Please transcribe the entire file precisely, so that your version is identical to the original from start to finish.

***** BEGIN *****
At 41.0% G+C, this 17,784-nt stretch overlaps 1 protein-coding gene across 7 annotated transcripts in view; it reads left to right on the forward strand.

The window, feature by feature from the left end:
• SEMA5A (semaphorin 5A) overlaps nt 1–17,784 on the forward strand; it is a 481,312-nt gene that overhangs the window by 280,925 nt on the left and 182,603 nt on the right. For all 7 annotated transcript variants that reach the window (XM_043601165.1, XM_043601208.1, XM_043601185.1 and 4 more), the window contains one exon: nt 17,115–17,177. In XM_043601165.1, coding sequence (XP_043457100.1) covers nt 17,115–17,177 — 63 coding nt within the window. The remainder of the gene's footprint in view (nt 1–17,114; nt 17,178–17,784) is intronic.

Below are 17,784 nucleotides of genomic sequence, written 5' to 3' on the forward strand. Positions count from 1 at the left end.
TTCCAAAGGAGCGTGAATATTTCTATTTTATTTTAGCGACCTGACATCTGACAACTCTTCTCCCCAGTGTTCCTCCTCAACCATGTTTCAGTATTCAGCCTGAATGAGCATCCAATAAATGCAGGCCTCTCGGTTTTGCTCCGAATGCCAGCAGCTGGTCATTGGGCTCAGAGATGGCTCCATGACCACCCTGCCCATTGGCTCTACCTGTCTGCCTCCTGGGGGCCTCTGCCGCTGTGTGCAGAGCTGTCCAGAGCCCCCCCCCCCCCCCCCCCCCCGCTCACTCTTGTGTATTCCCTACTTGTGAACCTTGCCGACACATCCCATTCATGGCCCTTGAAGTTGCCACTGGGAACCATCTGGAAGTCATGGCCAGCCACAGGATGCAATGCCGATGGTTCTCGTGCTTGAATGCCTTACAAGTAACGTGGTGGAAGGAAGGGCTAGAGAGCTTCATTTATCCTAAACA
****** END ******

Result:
At 41.0% G+C, this 17,784-nt stretch overlaps 1 protein-coding gene across 7 annotated transcripts in view; it reads left to right on the forward strand.

The window, feature by feature from the left end:
• SEMA5A (semaphorin 5A) overlaps nt 1–17,784 on the forward strand; it is a 481,312-nt gene that overhangs the window by 280,925 nt on the left and 182,603 nt on the right. For all 7 annotated transcript variants that reach the window (XM_043601165.1, XM_043601208.1, XM_043601185.1 and 4 more), the window contains one exon: nt 17,115–17,177. In XM_043601165.1, coding sequence (XP_043457100.1) covers nt 17,115–17,177 — 63 coding nt within the window. The remainder of the gene's footprint in view (nt 1–17,114; nt 17,178–17,784) is intronic.

Below are 17,784 nucleotides of genomic sequence, written 5' to 3' on the forward strand. Positions count from 1 at the left end.
TTCCAAAGGAGCGTGAATATTTCTATTTTATTTTAGCGACCTGACATCTGACAACTCTTCTCCCCAGTGTTCCTCCTCAACCATGTTTCAGTATTCAGCCTGAATGAGCATCCAATAAATGCAGGCCTCTCGGTTTTGCTCCGAATGCCAGCAGCTGGTCATTGGGCTCAGAGATGGCTCCATGACCACCCTGCCCATTGGCTCTACCTGTCTGCCTCCTGGGGGCCTCTGCCGCTGTGTGCAGAGCTGTCCAGAGCCCCCCCCCCCCCCCCCCCCCCGCTCACTCTTGTGTATTCCCTACTTGTGAACCTTGCCGACACATCCCATTCATGGCCCTTGAAGTTGCCACTGGGAACCATCTGGAAGTCATGGCCAGCCACAGGATGCAATGCCGATGGTTCTCGTGCTTGAATGCCTTACAAGTAACGTGGTGGAAGGAAGGGCTAGAGAGCTTCATTTATCCTAAACA